Culture is arguably the most beneficial asset a business can have: it can impact on performance, reputation, profit and growth in equal measure. So much has been written about culture in recent years that we are in a position now where most businesses and business leaders understand its value. Compliance culture, especially in financial services, is a really important element that can impact on the wider cultural challenges that a firm could face.   There have been plenty of examples of how certain practices reflect a poor compliance culture that can negatively impact on a business. Back in 2012, the former UK regulator the FSA censured Bank of Scotland over serious deficiencies in its systems and controls, emanating from a corporate culture that ‘strongly focused on revenue rather than risk adjusted returns’ . The bank even adjusted targets incentivising employees to regard ‘risk management as a constraint on the business rather than integral to it’. Despite the fact that many regulators have made culture a key priority in their respective business plans for the industry, the intervening years have not eradicated poor compliance culture practices at prominent banking organisations.   A more recent example in the investment banking arm at Deutsche Bank shows a governance system which effectively creates internal competition. The various departments in the investment banking division have developed their own systems and processes that have resulted in a siloed way of working.   Each silo will lobby the sales team asking them to persuade the bank’s customers to trade its own products rather than those of its rivals. It is incredible to think that departments that operate within the same organisation would view one another as rivals, but this is exactly what is happening.   It is apparent, though, that Deutsche is well aware that its compliance culture needs to improve, and is making changes accordingly. Deutsche is also not alone here: many other organisations are suffering similar tests. Let us not forget the Forex manipulation case from a few years ago that involved several global players including Barclays, Citigroup, JP Morgan, UBS and The Royal Bank of Scotland, all of whom continue to face cultural challenges.   In fact, a lot of the fallout from the 2008 financial crisis, including Forex, has been the driving factor behind this focus on conduct and culture. Since the financial crisis, US banks have paid more than $200 billion in fines and settlements that specifically relate to questionable behaviour by financial institutions.   It is great that organisations are finally recognising the important role a positive compliance culture can have on its business. What remains now is for organisations to implement changes to encourage a positive culture to grow. Understanding that there is no quick-fix is important – widespread change within a single organisation can take time. What we are talking about here, though, is establishing widespread change across an entire industry, or even multiple industries (think VW emissions scandal ).   The appetite is most definitely there, it is just that the pathway is perhaps a little unclear – so here are a few factors to take into account. Understand what the regulator's expectations are and keep pace with regulatory changes. Ensuring the regulatory function is properly resourced is crucial in this regard. Tone from the top is a term that has been around for a few years now, and it is as relevant now as is it ever was. If senior management set the correct tone of behaviour a positive tone will filter down to employees, demonstrating what is expected in terms of conduct on a daily basis. Employees must be properly trained on a firm’s internal policies and external regulations , and this understanding should be reviewed periodically to embed the learning. Adopting a mix of training techniques, including e-Learning, case studies and webinars, can ensure all employees have an opportunity to adopt a learning style that best suits individual needs. Reward employees for reflecting the firm’s culture in a positive way. It is a fact that employees will be more motivated to behave in a certain way if there is the potential for personal and professional gain. Promote an environment where employees feel comfortable reporting incidents. It is all about promoting transparency throughout the firm, making the employees feel as if they are all part of one team.   These are just a few ideas and they will vary from one business to the next in terms of how influential each one may be. Their impact in helping to develop a compliance culture is, however, unmistakable. You might also like: 10 ways to instil a culture of compliance How important is company culture? The fundamentals of integrity This article forms part of the   #BigCompConvo   - Join us as we explore and debate the latest challenges and issues facing you and regulatory and financial crime compliance professionals all over the world. If you’d like to contribute an article as part of the   Big Compliance Conversation   get in touch with us at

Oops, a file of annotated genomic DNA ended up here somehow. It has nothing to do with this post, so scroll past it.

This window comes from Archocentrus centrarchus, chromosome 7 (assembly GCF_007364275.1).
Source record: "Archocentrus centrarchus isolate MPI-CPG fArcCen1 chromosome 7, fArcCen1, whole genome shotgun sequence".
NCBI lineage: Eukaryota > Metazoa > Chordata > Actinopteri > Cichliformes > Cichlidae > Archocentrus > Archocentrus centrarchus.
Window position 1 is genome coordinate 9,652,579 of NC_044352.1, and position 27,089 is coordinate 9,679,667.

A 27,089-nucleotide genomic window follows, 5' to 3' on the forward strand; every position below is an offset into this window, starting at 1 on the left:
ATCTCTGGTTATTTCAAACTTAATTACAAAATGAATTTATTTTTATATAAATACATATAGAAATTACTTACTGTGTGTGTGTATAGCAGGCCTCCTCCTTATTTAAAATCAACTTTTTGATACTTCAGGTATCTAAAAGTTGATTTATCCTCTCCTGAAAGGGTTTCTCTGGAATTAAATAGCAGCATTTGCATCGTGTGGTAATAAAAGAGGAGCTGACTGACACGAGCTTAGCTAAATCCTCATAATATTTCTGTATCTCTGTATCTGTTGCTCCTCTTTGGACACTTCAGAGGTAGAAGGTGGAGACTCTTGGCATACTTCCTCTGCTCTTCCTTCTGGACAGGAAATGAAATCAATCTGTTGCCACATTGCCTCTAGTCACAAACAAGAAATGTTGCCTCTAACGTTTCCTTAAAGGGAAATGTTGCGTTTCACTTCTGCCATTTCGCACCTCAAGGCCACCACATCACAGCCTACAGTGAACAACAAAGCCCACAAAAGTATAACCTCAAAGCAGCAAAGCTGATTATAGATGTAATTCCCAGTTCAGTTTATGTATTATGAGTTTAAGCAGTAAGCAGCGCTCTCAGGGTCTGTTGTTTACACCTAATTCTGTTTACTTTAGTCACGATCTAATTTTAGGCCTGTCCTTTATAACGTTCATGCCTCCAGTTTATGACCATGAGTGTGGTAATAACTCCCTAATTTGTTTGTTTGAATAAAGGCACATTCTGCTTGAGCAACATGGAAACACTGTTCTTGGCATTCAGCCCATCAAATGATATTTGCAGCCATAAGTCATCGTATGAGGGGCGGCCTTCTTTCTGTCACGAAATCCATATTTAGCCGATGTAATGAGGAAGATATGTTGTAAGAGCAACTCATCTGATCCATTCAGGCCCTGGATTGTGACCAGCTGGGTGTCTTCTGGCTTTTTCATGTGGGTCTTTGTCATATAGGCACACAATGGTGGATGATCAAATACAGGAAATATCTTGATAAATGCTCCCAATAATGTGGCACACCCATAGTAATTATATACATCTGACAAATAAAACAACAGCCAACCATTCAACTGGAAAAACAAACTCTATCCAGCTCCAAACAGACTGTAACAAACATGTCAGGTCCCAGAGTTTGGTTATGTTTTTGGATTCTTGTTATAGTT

April 12, 2019